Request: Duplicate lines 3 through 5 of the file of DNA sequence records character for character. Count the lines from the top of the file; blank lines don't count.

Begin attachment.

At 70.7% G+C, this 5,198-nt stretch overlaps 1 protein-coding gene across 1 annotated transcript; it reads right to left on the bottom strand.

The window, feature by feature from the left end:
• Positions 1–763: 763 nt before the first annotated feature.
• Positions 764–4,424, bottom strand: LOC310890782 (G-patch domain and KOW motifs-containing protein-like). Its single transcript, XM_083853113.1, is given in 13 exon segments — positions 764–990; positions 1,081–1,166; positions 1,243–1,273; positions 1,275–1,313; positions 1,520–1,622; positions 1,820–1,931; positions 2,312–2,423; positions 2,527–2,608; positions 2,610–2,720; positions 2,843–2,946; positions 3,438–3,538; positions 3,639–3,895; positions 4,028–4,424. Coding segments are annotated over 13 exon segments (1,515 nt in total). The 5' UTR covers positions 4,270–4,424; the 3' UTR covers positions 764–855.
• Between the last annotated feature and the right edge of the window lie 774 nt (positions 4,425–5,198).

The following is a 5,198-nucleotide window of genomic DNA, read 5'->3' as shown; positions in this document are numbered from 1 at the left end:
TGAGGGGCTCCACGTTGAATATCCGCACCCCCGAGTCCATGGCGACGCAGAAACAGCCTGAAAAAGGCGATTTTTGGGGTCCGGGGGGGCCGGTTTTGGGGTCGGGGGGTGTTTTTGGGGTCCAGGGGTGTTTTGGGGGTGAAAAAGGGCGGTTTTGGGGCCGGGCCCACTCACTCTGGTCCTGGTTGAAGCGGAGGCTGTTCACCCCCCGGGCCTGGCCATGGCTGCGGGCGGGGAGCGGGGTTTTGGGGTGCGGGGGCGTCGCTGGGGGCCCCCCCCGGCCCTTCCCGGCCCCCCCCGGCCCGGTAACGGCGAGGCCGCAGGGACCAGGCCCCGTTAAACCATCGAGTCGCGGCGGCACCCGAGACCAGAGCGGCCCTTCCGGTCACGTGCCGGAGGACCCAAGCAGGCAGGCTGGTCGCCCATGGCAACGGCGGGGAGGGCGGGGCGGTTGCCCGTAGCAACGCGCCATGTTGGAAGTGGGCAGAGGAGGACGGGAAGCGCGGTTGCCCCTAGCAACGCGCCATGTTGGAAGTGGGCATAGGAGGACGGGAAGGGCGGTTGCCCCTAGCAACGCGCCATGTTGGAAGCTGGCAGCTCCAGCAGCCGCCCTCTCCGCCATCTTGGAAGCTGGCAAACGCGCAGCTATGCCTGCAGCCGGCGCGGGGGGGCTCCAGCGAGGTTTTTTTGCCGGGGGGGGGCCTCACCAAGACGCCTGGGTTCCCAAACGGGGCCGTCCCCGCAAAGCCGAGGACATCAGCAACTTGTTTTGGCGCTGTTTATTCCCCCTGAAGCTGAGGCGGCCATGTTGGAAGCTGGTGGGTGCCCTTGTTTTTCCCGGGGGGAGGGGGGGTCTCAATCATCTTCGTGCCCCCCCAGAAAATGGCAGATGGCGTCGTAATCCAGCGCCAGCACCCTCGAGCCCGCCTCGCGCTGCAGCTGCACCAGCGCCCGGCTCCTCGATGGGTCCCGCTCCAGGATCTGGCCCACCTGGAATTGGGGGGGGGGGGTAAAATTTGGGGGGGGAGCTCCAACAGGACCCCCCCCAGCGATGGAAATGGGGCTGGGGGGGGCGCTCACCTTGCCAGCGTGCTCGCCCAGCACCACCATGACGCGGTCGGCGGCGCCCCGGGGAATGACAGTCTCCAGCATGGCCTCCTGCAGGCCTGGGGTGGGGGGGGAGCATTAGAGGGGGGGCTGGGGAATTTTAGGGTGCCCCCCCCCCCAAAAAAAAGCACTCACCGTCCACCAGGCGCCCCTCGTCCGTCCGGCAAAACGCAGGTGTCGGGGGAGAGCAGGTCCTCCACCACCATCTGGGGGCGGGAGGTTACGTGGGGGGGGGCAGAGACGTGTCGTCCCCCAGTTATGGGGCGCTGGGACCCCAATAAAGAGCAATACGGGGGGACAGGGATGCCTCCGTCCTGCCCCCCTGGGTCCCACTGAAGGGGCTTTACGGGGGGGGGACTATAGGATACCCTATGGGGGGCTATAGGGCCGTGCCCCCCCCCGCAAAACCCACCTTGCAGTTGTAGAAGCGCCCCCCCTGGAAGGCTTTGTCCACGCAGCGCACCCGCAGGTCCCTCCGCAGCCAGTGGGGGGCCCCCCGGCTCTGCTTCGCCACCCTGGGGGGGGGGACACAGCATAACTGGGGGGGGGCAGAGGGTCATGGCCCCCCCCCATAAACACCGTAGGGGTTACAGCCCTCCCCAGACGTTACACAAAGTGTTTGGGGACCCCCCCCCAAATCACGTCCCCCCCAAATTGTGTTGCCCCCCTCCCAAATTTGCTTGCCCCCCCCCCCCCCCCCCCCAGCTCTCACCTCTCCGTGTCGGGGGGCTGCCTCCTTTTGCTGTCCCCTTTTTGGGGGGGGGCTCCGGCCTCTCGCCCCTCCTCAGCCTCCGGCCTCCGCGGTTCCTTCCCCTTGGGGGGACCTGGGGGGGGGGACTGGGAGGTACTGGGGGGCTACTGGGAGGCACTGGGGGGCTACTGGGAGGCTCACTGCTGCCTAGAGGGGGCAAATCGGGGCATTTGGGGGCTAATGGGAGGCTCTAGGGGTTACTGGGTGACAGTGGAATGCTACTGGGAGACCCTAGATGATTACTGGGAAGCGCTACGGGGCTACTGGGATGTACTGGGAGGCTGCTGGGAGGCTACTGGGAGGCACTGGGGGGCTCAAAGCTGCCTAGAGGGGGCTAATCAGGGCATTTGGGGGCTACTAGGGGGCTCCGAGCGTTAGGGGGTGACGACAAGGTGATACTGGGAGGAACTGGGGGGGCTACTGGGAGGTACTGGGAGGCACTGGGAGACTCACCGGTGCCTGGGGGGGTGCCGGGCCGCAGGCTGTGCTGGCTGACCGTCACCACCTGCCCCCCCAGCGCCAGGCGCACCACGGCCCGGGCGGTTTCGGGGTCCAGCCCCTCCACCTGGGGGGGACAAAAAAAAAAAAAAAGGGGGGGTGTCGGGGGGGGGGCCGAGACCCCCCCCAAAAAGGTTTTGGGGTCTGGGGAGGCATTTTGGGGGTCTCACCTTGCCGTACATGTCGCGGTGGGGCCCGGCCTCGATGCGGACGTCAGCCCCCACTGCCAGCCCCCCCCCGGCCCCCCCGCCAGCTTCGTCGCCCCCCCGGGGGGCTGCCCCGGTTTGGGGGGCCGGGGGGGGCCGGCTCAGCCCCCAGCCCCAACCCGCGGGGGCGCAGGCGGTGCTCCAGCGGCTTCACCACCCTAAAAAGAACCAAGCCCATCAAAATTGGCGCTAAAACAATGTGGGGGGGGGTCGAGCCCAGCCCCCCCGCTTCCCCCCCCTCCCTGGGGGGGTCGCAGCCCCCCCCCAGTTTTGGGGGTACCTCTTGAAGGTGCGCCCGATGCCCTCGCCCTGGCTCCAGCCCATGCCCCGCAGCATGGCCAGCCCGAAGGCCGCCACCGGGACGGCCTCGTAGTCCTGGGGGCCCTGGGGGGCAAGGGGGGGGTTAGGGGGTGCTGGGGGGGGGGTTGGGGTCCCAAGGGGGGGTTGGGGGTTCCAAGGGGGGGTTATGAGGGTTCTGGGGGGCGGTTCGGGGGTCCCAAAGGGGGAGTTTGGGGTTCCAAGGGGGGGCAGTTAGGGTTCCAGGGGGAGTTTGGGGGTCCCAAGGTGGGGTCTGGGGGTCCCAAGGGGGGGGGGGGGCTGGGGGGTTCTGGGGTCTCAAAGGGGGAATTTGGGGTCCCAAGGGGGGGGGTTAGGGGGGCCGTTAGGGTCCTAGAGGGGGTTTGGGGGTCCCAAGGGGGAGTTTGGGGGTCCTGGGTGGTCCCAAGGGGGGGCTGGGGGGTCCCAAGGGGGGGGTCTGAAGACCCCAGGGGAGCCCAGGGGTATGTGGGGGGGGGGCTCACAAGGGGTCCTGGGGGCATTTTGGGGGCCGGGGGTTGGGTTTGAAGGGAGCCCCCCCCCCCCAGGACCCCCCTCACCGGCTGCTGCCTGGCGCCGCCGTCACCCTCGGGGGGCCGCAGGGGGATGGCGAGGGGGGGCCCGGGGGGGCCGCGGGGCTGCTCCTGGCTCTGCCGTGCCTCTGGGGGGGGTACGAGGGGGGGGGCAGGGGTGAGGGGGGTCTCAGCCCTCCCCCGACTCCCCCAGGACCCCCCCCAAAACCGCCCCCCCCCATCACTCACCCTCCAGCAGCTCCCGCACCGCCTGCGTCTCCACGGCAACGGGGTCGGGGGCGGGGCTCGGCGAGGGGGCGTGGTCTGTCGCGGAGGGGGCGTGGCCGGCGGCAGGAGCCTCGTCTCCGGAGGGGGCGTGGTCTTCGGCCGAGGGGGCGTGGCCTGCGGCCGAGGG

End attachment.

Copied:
• Positions 1–763: 763 nt before the first annotated feature.
• Positions 764–4,424, bottom strand: LOC310890782 (G-patch domain and KOW motifs-containing protein-like). Its single transcript, XM_083853113.1, is given in 13 exon segments — positions 764–990; positions 1,081–1,166; positions 1,243–1,273; positions 1,275–1,313; positions 1,520–1,622; positions 1,820–1,931; positions 2,312–2,423; positions 2,527–2,608; positions 2,610–2,720; positions 2,843–2,946; positions 3,438–3,538; positions 3,639–3,895; positions 4,028–4,424. Coding segments are annotated over 13 exon segments (1,515 nt in total). The 5' UTR covers positions 4,270–4,424; the 3' UTR covers positions 764–855.
• Between the last annotated feature and the right edge of the window lie 774 nt (positions 4,425–5,198).